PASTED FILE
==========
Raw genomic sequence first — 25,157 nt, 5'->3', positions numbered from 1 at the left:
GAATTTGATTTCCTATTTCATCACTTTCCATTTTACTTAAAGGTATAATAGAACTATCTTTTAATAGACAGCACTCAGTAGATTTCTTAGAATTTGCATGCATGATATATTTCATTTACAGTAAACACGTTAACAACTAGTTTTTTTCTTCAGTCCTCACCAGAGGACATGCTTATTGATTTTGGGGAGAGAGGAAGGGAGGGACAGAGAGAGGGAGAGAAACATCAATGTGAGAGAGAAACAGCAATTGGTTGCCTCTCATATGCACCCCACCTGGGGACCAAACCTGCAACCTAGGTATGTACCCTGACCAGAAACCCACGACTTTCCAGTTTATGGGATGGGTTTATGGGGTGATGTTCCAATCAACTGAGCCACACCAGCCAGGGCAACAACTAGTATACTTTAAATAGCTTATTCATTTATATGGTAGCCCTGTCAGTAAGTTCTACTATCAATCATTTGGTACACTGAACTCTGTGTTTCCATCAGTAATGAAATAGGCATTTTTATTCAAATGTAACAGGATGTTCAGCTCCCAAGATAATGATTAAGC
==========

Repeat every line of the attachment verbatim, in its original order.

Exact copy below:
Raw genomic sequence first — 25,157 nt, 5'->3', positions numbered from 1 at the left:
GAATTTGATTTCCTATTTCATCACTTTCCATTTTACTTAAAGGTATAATAGAACTATCTTTTAATAGACAGCACTCAGTAGATTTCTTAGAATTTGCATGCATGATATATTTCATTTACAGTAAACACGTTAACAACTAGTTTTTTTCTTCAGTCCTCACCAGAGGACATGCTTATTGATTTTGGGGAGAGAGGAAGGGAGGGACAGAGAGAGGGAGAGAAACATCAATGTGAGAGAGAAACAGCAATTGGTTGCCTCTCATATGCACCCCACCTGGGGACCAAACCTGCAACCTAGGTATGTACCCTGACCAGAAACCCACGACTTTCCAGTTTATGGGATGGGTTTATGGGGTGATGTTCCAATCAACTGAGCCACACCAGCCAGGGCAACAACTAGTATACTTTAAATAGCTTATTCATTTATATGGTAGCCCTGTCAGTAAGTTCTACTATCAATCATTTGGTACACTGAACTCTGTGTTTCCATCAGTAATGAAATAGGCATTTTTATTCAAATGTAACAGGATGTTCAGCTCCCAAGATAATGATTAAGC